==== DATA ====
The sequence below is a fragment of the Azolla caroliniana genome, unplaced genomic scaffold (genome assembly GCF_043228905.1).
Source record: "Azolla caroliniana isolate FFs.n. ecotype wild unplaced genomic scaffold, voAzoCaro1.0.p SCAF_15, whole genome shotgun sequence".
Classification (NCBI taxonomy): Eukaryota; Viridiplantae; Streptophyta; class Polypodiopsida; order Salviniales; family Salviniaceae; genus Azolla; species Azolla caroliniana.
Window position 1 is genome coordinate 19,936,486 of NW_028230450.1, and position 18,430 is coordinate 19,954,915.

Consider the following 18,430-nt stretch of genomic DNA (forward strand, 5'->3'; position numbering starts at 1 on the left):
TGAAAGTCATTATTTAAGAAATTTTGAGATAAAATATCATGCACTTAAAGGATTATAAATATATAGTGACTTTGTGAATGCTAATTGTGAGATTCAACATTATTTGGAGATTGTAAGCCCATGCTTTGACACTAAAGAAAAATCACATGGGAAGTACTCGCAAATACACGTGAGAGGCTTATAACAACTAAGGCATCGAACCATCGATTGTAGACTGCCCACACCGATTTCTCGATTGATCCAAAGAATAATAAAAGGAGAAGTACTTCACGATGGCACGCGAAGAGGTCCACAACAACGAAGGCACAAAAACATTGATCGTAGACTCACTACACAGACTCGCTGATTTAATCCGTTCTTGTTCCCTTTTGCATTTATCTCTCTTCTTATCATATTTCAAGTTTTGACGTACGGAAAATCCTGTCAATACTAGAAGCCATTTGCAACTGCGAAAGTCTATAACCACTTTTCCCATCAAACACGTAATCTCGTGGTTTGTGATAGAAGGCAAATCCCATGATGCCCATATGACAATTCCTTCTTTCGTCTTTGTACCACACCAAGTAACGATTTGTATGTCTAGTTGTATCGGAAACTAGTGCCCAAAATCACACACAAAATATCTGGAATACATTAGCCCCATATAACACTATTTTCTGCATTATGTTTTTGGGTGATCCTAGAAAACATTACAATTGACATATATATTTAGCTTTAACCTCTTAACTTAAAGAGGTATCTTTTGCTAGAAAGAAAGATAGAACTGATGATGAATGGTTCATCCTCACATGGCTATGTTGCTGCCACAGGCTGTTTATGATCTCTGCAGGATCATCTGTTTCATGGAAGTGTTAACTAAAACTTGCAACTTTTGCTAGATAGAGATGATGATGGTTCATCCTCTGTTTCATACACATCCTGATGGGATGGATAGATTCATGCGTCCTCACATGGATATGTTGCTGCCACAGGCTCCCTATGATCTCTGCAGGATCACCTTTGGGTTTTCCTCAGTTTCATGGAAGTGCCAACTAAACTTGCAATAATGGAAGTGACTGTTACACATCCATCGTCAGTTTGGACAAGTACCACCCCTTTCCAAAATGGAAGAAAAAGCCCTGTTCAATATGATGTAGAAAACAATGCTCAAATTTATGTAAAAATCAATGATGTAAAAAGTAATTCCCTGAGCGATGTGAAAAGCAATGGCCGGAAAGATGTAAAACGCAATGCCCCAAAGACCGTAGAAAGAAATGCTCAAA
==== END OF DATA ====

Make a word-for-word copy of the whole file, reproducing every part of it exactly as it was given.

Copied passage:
The sequence below is a fragment of the Azolla caroliniana genome, unplaced genomic scaffold (genome assembly GCF_043228905.1).
Source record: "Azolla caroliniana isolate FFs.n. ecotype wild unplaced genomic scaffold, voAzoCaro1.0.p SCAF_15, whole genome shotgun sequence".
Classification (NCBI taxonomy): Eukaryota; Viridiplantae; Streptophyta; class Polypodiopsida; order Salviniales; family Salviniaceae; genus Azolla; species Azolla caroliniana.
Window position 1 is genome coordinate 19,936,486 of NW_028230450.1, and position 18,430 is coordinate 19,954,915.

Consider the following 18,430-nt stretch of genomic DNA (forward strand, 5'->3'; position numbering starts at 1 on the left):
TGAAAGTCATTATTTAAGAAATTTTGAGATAAAATATCATGCACTTAAAGGATTATAAATATATAGTGACTTTGTGAATGCTAATTGTGAGATTCAACATTATTTGGAGATTGTAAGCCCATGCTTTGACACTAAAGAAAAATCACATGGGAAGTACTCGCAAATACACGTGAGAGGCTTATAACAACTAAGGCATCGAACCATCGATTGTAGACTGCCCACACCGATTTCTCGATTGATCCAAAGAATAATAAAAGGAGAAGTACTTCACGATGGCACGCGAAGAGGTCCACAACAACGAAGGCACAAAAACATTGATCGTAGACTCACTACACAGACTCGCTGATTTAATCCGTTCTTGTTCCCTTTTGCATTTATCTCTCTTCTTATCATATTTCAAGTTTTGACGTACGGAAAATCCTGTCAATACTAGAAGCCATTTGCAACTGCGAAAGTCTATAACCACTTTTCCCATCAAACACGTAATCTCGTGGTTTGTGATAGAAGGCAAATCCCATGATGCCCATATGACAATTCCTTCTTTCGTCTTTGTACCACACCAAGTAACGATTTGTATGTCTAGTTGTATCGGAAACTAGTGCCCAAAATCACACACAAAATATCTGGAATACATTAGCCCCATATAACACTATTTTCTGCATTATGTTTTTGGGTGATCCTAGAAAACATTACAATTGACATATATATTTAGCTTTAACCTCTTAACTTAAAGAGGTATCTTTTGCTAGAAAGAAAGATAGAACTGATGATGAATGGTTCATCCTCACATGGCTATGTTGCTGCCACAGGCTGTTTATGATCTCTGCAGGATCATCTGTTTCATGGAAGTGTTAACTAAAACTTGCAACTTTTGCTAGATAGAGATGATGATGGTTCATCCTCTGTTTCATACACATCCTGATGGGATGGATAGATTCATGCGTCCTCACATGGATATGTTGCTGCCACAGGCTCCCTATGATCTCTGCAGGATCACCTTTGGGTTTTCCTCAGTTTCATGGAAGTGCCAACTAAACTTGCAATAATGGAAGTGACTGTTACACATCCATCGTCAGTTTGGACAAGTACCACCCCTTTCCAAAATGGAAGAAAAAGCCCTGTTCAATATGATGTAGAAAACAATGCTCAAATTTATGTAAAAATCAATGATGTAAAAAGTAATTCCCTGAGCGATGTGAAAAGCAATGGCCGGAAAGATGTAAAACGCAATGCCCCAAAGACCGTAGAAAGAAATGCTCAAA